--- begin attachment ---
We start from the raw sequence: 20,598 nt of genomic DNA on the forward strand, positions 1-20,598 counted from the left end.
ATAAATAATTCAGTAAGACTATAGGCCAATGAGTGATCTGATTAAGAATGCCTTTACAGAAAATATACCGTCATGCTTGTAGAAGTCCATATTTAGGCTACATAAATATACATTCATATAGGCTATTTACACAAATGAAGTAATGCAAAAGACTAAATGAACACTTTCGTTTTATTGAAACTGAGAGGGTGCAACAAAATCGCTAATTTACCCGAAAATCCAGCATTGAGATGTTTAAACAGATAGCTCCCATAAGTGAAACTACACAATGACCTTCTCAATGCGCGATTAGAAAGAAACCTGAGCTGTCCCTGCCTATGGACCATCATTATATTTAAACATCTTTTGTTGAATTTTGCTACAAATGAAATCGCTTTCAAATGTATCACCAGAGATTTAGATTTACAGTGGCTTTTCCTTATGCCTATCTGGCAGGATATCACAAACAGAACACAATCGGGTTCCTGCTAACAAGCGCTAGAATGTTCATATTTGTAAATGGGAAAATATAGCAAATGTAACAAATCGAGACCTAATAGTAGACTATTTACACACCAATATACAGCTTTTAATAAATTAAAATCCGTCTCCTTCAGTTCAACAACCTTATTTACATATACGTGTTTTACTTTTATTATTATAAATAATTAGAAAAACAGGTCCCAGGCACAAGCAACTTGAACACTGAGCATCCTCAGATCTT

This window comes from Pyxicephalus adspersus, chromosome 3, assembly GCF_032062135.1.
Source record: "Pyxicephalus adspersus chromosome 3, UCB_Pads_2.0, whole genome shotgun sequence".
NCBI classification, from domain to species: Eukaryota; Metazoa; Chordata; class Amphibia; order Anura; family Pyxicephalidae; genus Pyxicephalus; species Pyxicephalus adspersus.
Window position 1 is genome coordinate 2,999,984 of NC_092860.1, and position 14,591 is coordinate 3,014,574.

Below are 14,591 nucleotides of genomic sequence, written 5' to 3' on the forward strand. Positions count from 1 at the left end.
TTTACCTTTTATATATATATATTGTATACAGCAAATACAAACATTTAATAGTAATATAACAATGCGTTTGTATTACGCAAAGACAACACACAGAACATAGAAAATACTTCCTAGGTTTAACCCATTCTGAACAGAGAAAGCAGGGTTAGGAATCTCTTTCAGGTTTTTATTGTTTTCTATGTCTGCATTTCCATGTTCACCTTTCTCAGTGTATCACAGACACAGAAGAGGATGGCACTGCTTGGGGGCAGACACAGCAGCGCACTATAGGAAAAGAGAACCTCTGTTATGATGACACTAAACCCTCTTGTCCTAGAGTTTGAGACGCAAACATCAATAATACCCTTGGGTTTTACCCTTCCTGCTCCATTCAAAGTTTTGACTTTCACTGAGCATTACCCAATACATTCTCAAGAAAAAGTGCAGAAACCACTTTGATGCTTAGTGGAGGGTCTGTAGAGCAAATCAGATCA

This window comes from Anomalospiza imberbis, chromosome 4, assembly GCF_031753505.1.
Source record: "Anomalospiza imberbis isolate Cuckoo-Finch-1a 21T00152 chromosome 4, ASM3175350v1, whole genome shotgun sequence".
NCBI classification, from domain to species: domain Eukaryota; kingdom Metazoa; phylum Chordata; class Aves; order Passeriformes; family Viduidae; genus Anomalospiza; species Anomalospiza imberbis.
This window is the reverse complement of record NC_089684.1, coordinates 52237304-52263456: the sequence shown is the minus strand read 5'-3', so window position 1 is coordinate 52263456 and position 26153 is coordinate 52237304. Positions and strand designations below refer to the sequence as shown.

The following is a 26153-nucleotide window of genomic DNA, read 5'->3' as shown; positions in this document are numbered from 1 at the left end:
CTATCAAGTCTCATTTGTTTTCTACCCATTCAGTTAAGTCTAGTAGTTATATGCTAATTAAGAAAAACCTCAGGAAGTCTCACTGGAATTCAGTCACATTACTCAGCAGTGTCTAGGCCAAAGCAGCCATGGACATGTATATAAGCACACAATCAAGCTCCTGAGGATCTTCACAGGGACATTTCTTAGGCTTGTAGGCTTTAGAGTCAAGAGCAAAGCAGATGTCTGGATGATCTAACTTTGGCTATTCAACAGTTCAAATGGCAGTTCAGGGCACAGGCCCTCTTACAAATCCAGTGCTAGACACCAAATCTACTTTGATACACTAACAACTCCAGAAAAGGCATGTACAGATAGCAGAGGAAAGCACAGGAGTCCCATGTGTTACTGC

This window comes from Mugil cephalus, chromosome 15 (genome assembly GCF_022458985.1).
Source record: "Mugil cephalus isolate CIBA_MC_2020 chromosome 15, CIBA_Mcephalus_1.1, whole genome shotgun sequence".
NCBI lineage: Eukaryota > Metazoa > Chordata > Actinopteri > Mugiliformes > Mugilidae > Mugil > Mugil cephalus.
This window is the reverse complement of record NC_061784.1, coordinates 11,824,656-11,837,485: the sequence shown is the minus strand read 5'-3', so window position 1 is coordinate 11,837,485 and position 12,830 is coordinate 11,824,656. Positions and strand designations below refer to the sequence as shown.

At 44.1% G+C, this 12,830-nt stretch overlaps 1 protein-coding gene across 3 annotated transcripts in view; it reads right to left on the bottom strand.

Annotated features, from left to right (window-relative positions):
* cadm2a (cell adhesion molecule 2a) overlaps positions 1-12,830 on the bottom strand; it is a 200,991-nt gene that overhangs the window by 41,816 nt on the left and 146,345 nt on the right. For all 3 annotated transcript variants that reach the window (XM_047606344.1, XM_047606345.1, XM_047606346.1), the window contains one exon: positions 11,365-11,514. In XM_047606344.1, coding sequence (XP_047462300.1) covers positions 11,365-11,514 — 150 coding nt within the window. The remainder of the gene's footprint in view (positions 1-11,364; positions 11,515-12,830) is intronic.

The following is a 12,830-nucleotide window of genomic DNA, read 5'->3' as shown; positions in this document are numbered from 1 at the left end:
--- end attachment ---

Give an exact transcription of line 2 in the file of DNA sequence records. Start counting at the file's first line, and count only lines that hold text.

ATAAATAATTCAGTAAGACTATAGGCCAATGAGTGATCTGATTAAGAATGCCTTTACAGAAAATATACCGTCATGCTTGTAGAAGTCCATATTTAGGCTACATAAATATACATTCATATAGGCTATTTACACAAATGAAGTAATGCAAAAGACTAAATGAACACTTTCGTTTTATTGAAACTGAGAGGGTGCAACAAAATCGCTAATTTACCCGAAAATCCAGCATTGAGATGTTTAAACAGATAGCTCCCATAAGTGAAACTACACAATGACCTTCTCAATGCGCGATTAGAAAGAAACCTGAGCTGTCCCTGCCTATGGACCATCATTATATTTAAACATCTTTTGTTGAATTTTGCTACAAATGAAATCGCTTTCAAATGTATCACCAGAGATTTAGATTTACAGTGGCTTTTCCTTATGCCTATCTGGCAGGATATCACAAACAGAACACAATCGGGTTCCTGCTAACAAGCGCTAGAATGTTCATATTTGTAAATGGGAAAATATAGCAAATGTAACAAATCGAGACCTAATAGTAGACTATTTACACACCAATATACAGCTTTTAATAAATTAAAATCCGTCTCCTTCAGTTCAACAACCTTATTTACATATACGTGTTTTACTTTTATTATTATAAATAATTAGAAAAACAGGTCCCAGGCACAAGCAACTTGAACACTGAGCATCCTCAGATCTT